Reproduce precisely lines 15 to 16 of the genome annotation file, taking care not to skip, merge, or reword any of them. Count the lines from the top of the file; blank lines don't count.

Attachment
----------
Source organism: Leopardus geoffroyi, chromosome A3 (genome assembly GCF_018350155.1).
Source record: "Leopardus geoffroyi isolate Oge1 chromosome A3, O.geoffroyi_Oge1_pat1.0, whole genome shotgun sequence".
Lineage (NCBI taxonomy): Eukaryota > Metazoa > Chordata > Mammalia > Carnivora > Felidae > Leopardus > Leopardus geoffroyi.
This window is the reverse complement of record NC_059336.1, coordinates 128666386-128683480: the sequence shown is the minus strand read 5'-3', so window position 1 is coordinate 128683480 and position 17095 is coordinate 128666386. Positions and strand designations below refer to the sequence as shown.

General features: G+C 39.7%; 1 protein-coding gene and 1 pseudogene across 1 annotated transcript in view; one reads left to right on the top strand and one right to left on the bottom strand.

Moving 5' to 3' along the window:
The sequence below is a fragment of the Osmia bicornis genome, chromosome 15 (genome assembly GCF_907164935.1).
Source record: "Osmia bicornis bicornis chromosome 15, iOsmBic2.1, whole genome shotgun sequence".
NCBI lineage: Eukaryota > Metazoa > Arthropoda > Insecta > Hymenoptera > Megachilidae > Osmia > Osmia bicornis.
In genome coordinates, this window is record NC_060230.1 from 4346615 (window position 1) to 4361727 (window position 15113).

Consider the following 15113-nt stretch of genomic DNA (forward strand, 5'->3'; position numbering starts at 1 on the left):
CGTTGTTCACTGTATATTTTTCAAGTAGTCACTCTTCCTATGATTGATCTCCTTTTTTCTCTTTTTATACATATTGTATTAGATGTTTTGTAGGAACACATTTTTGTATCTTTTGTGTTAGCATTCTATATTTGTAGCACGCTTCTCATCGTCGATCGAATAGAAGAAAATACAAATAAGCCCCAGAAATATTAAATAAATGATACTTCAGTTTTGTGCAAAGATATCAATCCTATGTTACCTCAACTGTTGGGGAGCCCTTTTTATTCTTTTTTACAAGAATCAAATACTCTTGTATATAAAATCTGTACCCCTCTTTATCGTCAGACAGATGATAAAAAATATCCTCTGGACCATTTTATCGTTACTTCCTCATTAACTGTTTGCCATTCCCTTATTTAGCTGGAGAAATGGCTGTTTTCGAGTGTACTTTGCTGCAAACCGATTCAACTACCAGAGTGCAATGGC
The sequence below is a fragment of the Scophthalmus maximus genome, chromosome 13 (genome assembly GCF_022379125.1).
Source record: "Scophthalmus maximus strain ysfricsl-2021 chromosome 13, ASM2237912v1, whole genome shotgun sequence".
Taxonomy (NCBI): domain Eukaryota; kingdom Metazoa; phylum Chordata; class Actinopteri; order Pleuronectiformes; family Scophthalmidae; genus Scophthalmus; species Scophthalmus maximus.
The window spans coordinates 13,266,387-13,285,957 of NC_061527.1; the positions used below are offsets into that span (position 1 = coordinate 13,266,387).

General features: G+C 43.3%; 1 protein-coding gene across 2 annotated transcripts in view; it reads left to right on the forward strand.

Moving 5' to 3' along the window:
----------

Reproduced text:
Taxonomy (NCBI): domain Eukaryota; kingdom Metazoa; phylum Chordata; class Actinopteri; order Pleuronectiformes; family Scophthalmidae; genus Scophthalmus; species Scophthalmus maximus.
The window spans coordinates 13,266,387-13,285,957 of NC_061527.1; the positions used below are offsets into that span (position 1 = coordinate 13,266,387).